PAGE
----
"I'm heading out," Kim said. Mister Possible's only reply was to groan s he balanced the cabinet atop his head and shoved it into place. With an entreating look, she asked, "Are you sure I can't help? You look—"
Her father's sharp grunt answered. "'No heavy lifting' means no heavy lifting, Kimmie-Cub. You go on out and have some safe, non-strenuous fun."
"Yeah, Gimpy," Tim taunted her. "Go on."
"We got things here, Gimpy," said Jim.
Kim gave them a sisterly look that they ate up, and then watched them rush forward to catch their father and his wobbling load. She grabbed her mother's eye and asked a wordless question.
"I'm sure you have somewhere better to be, Kim," Missus Possible said. "Go ahead."
That knowing smile she gave Kim, so similar to Wade's, made Kim touch her face and wonder if they saw something she didn't. She backed down the hall, wiping her expression clear with her pal. But her blank face fell prey to surprise when she opened the front door to leave.
"Oh. Hi." Josh Mankey shifted nervously at the threshold of her home. His knuckles lowered, no longer needing to knock, and twisted at his side instead. Frosted locks dipped into his face as he bobbed his head, and said, "How are you?"
Speech fled from Kim at an alarming rate. "Good," she said with the last of her voice. A heavy feeling poured into her stomach.
He swept a hand through his perfect hair, and smiled a perfect smile. "Great. I stopped by to see how you were doing...and to talk."
The leaden lump inside of her grew. "Josh—"
Always a gentleman, Josh nevertheless held up a hand. "Please. I've put a lot of thought into this." A chuckle pulled his weak smile apart. "If I don't get through this now, I don't think I ever will." With a deep breath, he began, "Back in high school, I didn't really get this 'hero' thing you do. I thought it was cool, don't get me wrong. But...It was intimidating, you know? I wasn't just dating the most popular girl in school. I was with a national icon!"
'The most popular?' she thought, bewildered by this sudden confession.
"But seeing you and Ron fight made it all click," said Josh, tapping his head. "I get it now. Back in high school, I made a mistake, but now...I want to be on-board with everything. Kim the beauty," he said, taking the hand of her good arm. Then he took her casted arm, and added, "And Kim the hero."
Kim looked down at their hands. "I don't know what to say," she admitted.
"I finally feel like I'm ready to be a part of your world, Kim," Josh said. He squeezed her hands. "And I want you to be a part of mine."
"Josh, that..." Kim dragged her eyes back up to his. The hopeful twinkle she found there struck her to the core, threatening to turn her knees to jelly. She grasped his shoulders to keep upright, and gasped when his hands slid onto her waist. "That was everything I ever wanted to hear from you." With a mirthful smile, she said, "I think you just made most of my girlhood dreams come true."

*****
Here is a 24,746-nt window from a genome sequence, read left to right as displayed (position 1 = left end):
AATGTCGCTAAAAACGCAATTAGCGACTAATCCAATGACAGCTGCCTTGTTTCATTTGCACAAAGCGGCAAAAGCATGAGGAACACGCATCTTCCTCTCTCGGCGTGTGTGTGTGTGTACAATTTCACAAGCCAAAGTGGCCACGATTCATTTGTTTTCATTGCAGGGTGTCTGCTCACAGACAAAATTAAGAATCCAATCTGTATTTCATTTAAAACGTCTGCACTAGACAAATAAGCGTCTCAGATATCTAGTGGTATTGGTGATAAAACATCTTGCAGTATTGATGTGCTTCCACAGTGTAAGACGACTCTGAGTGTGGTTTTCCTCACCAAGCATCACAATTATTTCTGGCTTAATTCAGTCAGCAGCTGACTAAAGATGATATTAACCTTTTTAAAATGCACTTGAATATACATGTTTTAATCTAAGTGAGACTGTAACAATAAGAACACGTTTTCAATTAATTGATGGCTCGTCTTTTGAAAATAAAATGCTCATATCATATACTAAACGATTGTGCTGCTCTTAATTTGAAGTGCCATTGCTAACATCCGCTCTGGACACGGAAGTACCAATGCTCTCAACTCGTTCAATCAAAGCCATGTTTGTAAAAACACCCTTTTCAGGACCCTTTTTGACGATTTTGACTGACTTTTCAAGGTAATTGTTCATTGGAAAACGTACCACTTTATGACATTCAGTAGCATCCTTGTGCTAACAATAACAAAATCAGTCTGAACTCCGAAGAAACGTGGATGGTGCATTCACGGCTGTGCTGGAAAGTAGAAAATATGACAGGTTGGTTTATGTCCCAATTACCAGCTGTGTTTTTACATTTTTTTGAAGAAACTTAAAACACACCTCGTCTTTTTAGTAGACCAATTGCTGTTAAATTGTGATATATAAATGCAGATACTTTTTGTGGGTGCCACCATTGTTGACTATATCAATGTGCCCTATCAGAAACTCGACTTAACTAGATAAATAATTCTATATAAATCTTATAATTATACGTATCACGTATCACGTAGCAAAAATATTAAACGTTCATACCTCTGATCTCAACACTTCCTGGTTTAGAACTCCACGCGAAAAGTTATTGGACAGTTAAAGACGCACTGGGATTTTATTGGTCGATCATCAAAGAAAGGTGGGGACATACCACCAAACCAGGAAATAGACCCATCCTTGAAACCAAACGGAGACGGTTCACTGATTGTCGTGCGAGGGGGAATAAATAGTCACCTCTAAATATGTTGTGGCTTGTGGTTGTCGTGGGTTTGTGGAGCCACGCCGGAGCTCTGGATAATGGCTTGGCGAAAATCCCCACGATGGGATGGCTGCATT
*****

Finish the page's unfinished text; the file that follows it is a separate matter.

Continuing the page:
The humor left her face as Josh's eyes swallowed her whole. Staring into his expectant expression, Kim knew what to do. With a silent prayer for forgiveness, she closed her eyes, leaned forward, and pressed her lips to his.
Her heart fluttered as he began kissing her back, running his smooth fingers across the small of her back. A rhapsody of bliss played the pain from Kim's body. She leaned into his taught fighter's build. Her hands ran up his neck to caress the freckles on his cheeks, and tease the edge of his messy blond hair. As she pulled away, her opening eyes half-expected to stare back into deep brown wells, even as she gazed into Josh's baby blues.
"But when I kiss you," she said through an apologetic smile, "It isn't your lips I feel."
"So there he was, totally melting all over my feet," said Ron, stretching out in his earthen seat and propping his enormous new shoes atop a root. The leafy canopy bathed him in shade while a bright sun baked the empty lot. "So I say to all the snot leakin' out of him, I say, 'You're not so pretty now, asshole. Better clean yourself up, 'cause I'm not gonna.'"
Ron treated himself to a luxurious stretch and a yawn. He scratched at his face, careful of the great purple ring around his eye. Every move he made set his ribs aflame, which made his inherent laziness a momentary asset. The hardest part was ignoring the itch of his taped chest. Then again, it helped keep his mind off 'other' problems.
Patting the root at his elbow, he said, "I don't know why I haven't done this sooner. You're a really good listener."
The friendly voice snapped Ron's head around to the sidewalk at the edge of the empty lot. A dazzling beacon framed in bouncing red shone upon him, a beautiful light that brought him to his feet without pain or pause. His red jersey snagged on the trunk, causing him to stumble as she approached.
Smiling warmly, Kim helped him free of the trunk and brushed his shirt clean. Ron's face burned at her touch—gentle enough to leave his smaller bruises silent, wise enough to leave his larger pains alone—and helped her straighten himself out. "KP," he said, stepping back from her hands. "You okay?"
Kim looked him up and down. "Getting better," she said. "How about you?"